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Defective Semiconductors Could Improve Personal Electronics Efficiency

Defective semiconductor carbon nanotubes could have increased charge storage capabilities which can be used in the personal electronics market.

The miniaturisation of semiconductors has led to the development of more energy-efficient and smaller personal electronics and researchers at the University of California San Diego (UCSD) have made a discovery to progress this further.

Engineers have found that artificially introduced defects in nanotubes could support the development of supercapacitors - electrochemical capacitors with a higher energy density than common capacitors.

Carbon nanotubes are effective semiconductors and play a central part in nanotechnology.

The researchers have found that defective carbon nanotubes could benefit from increased charge storage capabilities.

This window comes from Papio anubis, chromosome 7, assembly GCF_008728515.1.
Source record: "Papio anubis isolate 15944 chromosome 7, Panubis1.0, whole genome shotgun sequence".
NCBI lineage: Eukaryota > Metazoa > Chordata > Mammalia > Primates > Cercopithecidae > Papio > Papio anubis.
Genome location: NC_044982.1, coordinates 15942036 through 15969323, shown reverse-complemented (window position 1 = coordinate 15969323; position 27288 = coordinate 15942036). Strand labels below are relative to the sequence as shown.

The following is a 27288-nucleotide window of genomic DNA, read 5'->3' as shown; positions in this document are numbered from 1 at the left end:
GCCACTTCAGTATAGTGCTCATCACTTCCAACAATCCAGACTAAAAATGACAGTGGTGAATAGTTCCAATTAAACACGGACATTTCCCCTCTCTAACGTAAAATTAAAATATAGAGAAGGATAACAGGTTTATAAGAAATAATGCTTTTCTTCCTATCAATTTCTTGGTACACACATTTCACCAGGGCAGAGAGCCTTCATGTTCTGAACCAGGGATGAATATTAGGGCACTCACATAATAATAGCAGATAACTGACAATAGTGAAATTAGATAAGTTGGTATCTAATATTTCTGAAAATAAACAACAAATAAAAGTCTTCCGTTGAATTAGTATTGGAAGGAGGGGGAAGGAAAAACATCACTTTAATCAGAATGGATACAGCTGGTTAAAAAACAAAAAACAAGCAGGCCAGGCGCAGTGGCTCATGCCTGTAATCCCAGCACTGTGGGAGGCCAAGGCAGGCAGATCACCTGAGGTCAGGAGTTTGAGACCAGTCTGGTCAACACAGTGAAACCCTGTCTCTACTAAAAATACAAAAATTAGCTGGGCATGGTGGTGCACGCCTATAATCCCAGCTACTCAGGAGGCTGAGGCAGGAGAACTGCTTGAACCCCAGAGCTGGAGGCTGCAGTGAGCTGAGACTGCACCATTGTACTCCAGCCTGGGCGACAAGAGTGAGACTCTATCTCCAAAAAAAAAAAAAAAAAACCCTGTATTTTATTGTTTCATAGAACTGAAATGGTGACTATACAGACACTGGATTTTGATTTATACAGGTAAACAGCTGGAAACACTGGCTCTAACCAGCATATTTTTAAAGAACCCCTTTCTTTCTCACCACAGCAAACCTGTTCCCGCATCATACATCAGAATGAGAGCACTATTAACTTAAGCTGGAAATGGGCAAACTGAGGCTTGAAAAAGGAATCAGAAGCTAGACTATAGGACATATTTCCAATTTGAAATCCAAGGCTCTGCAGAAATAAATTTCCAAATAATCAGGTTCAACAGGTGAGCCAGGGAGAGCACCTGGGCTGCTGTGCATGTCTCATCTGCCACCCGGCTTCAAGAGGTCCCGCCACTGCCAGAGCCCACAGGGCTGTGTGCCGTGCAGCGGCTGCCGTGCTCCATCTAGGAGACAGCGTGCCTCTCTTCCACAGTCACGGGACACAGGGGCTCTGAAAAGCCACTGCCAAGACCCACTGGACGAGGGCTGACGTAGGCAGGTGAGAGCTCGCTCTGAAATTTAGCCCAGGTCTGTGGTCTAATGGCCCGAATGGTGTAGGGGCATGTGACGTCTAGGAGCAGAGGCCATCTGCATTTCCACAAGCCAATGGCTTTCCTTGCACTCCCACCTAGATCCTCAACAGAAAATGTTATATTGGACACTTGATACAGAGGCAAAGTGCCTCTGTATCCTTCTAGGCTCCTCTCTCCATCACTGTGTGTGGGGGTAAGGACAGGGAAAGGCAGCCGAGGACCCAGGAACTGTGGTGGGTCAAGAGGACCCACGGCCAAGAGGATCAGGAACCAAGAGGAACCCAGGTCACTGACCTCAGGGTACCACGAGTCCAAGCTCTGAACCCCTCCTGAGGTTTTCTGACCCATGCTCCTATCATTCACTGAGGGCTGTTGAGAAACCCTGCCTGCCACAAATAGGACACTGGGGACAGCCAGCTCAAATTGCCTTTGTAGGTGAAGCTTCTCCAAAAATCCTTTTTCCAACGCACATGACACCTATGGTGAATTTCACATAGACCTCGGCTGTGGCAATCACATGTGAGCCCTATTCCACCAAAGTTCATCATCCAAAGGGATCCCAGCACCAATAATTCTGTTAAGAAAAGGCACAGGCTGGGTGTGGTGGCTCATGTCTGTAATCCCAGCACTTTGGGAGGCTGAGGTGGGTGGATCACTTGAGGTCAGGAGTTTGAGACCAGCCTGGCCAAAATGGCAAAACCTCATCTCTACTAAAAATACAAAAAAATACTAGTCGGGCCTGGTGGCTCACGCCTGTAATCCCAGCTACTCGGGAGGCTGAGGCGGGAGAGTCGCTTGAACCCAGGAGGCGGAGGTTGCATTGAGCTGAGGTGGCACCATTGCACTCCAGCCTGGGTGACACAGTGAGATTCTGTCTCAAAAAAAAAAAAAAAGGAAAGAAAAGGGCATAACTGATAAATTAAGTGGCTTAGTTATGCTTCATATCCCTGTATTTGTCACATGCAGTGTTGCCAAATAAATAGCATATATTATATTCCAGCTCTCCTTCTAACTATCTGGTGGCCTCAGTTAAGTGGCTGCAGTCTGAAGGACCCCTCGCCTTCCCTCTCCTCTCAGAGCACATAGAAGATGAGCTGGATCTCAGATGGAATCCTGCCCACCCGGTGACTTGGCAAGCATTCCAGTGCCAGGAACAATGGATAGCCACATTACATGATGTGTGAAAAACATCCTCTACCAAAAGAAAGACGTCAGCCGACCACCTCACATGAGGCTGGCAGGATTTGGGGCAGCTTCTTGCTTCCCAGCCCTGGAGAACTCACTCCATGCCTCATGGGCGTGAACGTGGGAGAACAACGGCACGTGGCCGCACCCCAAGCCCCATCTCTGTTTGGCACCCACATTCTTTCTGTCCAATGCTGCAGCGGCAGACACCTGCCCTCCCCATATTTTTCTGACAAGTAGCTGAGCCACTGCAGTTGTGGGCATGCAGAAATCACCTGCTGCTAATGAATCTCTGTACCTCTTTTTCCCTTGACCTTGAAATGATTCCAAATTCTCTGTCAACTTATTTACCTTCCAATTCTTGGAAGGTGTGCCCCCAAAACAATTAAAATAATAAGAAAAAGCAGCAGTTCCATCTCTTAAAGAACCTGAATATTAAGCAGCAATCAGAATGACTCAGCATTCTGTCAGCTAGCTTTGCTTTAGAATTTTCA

This ability of the defective semiconductors could help meet consumer demand for personal electronics such as mobile telephones to be charged quickly and not on a regular basis, the university stated.

"While batteries have large storage capacity, they take a long time to charge; while electrostatic capacitors can charge quickly but typically have limited capacity. However, supercapacitors/electrochemical capacitors incorporate the advantages of both," explained Prabhakar Bandaru, a professor in the UCSD Department of Mechanical and Aerospace Engineering.ADNFCR-2855-ID-19470612-ADNFCR
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